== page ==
bolting


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bolt 1

 (bōlt)
n.
1. A bar made of wood or metal that slides into a socket and is used to fasten doors and gates.
2. A metal bar or rod in the mechanism of a lock that is thrown or withdrawn by turning the key.
3. A fastener consisting of a threaded pin or rod with a head at one end, designed to be inserted through holes in assembled parts and secured by a mated nut that is tightened by applying torque.
4.
a. A sliding metal bar that positions the cartridge in breechloading rifles, closes the breech, and ejects the spent cartridge.
b. A similar device in any breech mechanism.
5. A short, heavy arrow with a thick head, used especially with a crossbow.
6. A flash of lightning; a thunderbolt.
7. A sudden or unexpected event: The announcement was a veritable bolt.
8. A sudden movement toward or away.
9. A large roll of cloth of a definite length, especially as it comes from the loom.
v. bolt·ed, bolt·ing, bolts
v.tr.
1. To secure or lock with or as if with a bolt.
2. To arrange or roll (lengths of cloth, for example) on or in a bolt.
3. To eat (food) hurriedly and with little chewing; gulp.
4. To desert or withdraw support from (a political party).
5. To utter impulsively; blurt.
6. Archaic To shoot or discharge (a missile, such as an arrow).
v.intr.
1. To move or spring suddenly.
2. To start suddenly and run away: The horse bolted at the sound of the shot. The frightened child bolted from the room.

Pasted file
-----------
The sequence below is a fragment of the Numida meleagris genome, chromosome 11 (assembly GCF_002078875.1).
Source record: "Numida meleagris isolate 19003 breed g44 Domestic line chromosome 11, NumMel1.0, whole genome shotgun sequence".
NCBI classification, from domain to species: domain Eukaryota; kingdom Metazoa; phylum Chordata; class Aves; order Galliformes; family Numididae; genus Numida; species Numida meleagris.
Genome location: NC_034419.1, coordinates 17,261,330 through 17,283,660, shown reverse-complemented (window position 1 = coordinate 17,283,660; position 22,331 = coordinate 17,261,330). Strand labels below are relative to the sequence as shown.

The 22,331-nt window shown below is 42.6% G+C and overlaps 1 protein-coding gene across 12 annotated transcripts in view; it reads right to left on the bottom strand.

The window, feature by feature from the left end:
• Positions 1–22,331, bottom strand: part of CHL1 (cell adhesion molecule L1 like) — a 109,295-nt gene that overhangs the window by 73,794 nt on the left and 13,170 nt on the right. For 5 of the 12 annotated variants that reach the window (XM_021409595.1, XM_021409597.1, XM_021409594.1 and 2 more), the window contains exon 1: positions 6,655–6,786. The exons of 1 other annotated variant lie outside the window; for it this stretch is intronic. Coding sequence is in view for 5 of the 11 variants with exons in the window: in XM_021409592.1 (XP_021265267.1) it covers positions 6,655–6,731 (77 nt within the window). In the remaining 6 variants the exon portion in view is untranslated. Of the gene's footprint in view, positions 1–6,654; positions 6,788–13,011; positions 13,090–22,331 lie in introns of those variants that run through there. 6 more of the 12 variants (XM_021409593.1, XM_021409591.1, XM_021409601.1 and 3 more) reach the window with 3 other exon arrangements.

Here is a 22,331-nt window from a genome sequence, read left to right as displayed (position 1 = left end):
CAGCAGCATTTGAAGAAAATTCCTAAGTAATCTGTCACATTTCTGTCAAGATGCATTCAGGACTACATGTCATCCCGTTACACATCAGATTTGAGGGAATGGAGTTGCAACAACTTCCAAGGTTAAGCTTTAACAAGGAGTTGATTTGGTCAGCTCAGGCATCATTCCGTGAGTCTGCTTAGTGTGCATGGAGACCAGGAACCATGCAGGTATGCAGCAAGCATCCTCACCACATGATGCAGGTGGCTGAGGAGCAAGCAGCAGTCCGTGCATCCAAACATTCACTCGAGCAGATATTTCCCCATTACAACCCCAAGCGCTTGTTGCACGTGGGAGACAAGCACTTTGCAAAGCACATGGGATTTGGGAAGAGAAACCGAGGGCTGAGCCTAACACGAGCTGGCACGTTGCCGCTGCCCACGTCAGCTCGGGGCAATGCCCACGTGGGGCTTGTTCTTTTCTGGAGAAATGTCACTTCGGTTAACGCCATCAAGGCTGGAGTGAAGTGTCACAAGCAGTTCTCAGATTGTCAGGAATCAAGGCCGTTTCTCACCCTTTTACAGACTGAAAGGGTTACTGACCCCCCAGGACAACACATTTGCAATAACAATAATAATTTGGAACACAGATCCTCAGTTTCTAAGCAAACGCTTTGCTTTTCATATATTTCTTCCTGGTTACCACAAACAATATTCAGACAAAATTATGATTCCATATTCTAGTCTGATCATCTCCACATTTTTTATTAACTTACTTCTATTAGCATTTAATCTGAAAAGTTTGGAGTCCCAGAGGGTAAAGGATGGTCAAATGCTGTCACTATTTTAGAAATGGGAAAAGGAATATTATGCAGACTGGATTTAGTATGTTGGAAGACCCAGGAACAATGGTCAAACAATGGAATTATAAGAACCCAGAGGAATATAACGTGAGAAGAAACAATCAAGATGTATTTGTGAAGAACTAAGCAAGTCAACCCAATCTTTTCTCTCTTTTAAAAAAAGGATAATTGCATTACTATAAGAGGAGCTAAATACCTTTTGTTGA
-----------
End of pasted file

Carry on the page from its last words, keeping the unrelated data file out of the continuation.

3. To break away from an affiliation, as from a political party.
4. Botany To flower or produce seeds prematurely or develop a flowering stem from a rosette.
Idioms:
bolt from the blue
A sudden, shocking surprise or turn of events.
bolt upright
In a rigidly vertical position: sat bolt upright.

[Middle English, from Old English, heavy arrow.]

bolt 2

 (bōlt)
tr.v. bolt·ed, bolt·ing, bolts
To pass (flour, for example) through a sieve.

[Middle English bulten, from Old French buleter, from Middle High German biuteln, from biutel, bag, purse.]

bolting

The premature opening of flowers and production of seed, sometimes brought on by stress due to heat or drought.
References in classic literature ?
By the time he recovered his seat, Bob was in full career, bolting the way he had come, and making Wolf side-jump to the bushes.
For an hour Bob was all that could be desired of a spirited mount, when, and as usual without warning, he took to whirling and bolting.
Joe, with his bite still in his cheek, "I Bolted, myself, when I was your age - frequent - and as a boy I've been among a many Bolters; but I never see your Bolting equal yet, Pip, and it's a mercy you ain't Bolted dead.
A MAN to Whom Time Was Money, and who was bolting his breakfast in order to catch a train, had leaned his newspaper against the sugar- bowl and was reading as he ate.
Bolting finally has become more precise, according to HYTORC.
The article entitled, "A New Twist on an Old Bolt" (Operating Ideas, September 2002) was a direct response to the introduction of the Eclipse bolting concept.
Once the proper tightening torque for a given bolt is selected, it's important to use bolting tools that can match the accuracy of the calculated torque value.